Some 18 months ago, I exchanged the landscape of politics for the directorship of the world’s leading museum of art, design and performance – the Victoria and Albert Museum.
It’s a true privilege to lead this wonderful institution: a world-class collection; a centre of excellence for curatorship, conservation and research; a place for brilliant and thought-provoking exhibitions; a knowledge bank of creativity; and a natural home for art and design education.
We’re just one of an estimated 2,500 museums in the UK – from the independent to the national. The extraordinary importance of these dynamic and high-functioning institutions has never been greater. By studying peoples, cultures and societies, museums explore difference, exchange and interaction – we are, above all, places for civic inquiry and social purpose.
The V&A certainly fits this pattern. Right across our growing family of museums and galleries – from Shenzhen to Bethnal Green – the V&A promotes the designed world to the widest possible audience, with a response that is at once local, national and global.
At home, we welcomed almost 4.5 million visitors across our sites for the first time in our history – a rise of 26 per cent on the previous year. Our Learning team worked with almost 70,000 students this past year, with 47 per cent from BAME backgrounds. And plans are progressing for V&A East in Stratford’s Olympic Park – an opportunity to put more of our collections on display and engage with new communities.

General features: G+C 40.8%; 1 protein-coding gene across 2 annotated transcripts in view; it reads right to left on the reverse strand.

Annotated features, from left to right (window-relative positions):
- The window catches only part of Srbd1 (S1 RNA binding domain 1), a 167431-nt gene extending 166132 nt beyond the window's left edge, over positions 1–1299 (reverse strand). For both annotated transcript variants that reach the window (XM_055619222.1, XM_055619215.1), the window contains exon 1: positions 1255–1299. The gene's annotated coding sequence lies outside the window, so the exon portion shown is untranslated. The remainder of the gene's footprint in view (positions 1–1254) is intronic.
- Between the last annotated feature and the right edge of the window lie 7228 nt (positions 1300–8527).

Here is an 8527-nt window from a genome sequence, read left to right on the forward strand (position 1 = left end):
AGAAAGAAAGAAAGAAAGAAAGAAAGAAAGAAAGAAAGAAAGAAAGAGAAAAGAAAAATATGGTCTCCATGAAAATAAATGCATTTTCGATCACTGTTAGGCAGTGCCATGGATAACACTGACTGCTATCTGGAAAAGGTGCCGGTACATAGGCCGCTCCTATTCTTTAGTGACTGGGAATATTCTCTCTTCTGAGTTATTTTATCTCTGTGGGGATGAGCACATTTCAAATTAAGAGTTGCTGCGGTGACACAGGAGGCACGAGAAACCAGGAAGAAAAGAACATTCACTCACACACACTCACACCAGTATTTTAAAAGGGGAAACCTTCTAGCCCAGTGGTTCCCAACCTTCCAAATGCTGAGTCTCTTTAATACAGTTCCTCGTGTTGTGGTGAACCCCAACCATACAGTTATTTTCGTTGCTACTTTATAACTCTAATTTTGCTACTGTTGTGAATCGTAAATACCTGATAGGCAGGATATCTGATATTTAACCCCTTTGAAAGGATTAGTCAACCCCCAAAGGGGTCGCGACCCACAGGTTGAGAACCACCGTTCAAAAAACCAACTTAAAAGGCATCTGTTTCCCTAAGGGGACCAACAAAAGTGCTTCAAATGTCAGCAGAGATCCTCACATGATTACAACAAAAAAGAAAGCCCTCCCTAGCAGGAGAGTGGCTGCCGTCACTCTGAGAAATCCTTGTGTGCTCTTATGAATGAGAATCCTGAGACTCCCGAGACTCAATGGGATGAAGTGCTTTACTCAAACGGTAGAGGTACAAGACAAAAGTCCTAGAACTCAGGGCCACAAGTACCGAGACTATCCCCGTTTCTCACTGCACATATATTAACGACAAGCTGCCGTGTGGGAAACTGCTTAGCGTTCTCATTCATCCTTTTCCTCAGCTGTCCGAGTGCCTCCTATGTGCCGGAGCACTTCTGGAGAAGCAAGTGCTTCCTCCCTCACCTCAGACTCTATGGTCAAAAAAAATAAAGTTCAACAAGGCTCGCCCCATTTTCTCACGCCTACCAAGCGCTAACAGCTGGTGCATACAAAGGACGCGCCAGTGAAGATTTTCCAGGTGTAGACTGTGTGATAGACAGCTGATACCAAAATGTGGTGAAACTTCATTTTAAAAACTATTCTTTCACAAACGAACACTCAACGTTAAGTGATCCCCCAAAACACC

But as a national museum, we hold a truly national mandate. Last year, we lent our collection to over 240 UK venues; our DesignLab Nation initiative is supporting the teaching of the relaunched Design & Technology GCSE nationwide; and on September 15, V&A Dundee will become Scotland’s first design museum.
We also understand the crucial – and growing – importance of international engagement. Last year, over 1,000 objects were loaned to 110 venues worldwide. Over four million people have now seen V&A touring exhibitions over the last five years. The V&A is a pillar of British soft power. We reach out to global partners; build reciprocity and trust; and provide an innovative, and often refreshingly different, sense of contemporary Britain.
So, from the national to the global, the UK’s museums have vital roles to play: broadening access to art and culture; deepening regional connections; championing culture-led regeneration; preserving our heritage; reaching out to the next generation; strengthening educational outreach; enhancing digital capabilities; or pushing for greater civic responsibility.
Above the V&A’s original Victorian entrance is inscribed the maxim: “Better it is to get wisdom than gold”. Let’s keep offering wisdom, while bringing in a bit of gold.